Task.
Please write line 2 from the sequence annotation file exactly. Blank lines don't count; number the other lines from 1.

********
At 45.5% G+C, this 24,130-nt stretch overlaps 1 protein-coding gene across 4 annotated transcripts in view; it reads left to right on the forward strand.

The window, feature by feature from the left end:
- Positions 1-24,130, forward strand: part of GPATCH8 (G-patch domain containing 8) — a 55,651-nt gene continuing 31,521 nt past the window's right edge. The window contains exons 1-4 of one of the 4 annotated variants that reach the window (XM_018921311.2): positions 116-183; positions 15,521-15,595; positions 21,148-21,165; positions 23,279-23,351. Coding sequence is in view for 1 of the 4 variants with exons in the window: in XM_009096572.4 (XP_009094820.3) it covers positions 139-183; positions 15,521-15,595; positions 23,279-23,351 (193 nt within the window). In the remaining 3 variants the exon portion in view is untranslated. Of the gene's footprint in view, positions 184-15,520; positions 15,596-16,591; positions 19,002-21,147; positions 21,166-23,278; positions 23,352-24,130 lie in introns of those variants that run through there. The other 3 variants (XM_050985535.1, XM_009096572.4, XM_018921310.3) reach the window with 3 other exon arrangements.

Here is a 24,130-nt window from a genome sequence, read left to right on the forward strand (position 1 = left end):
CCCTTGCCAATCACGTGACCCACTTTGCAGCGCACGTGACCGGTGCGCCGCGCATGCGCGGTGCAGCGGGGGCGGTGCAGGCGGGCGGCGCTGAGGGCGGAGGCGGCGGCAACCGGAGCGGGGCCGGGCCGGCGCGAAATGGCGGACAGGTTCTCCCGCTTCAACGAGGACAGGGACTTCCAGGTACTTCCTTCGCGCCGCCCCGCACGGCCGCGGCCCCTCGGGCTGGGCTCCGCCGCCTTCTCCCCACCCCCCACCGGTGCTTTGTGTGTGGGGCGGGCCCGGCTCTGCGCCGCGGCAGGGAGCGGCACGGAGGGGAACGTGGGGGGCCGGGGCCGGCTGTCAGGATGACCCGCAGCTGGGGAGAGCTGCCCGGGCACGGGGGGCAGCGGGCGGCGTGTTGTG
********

The window, feature by feature from the left end: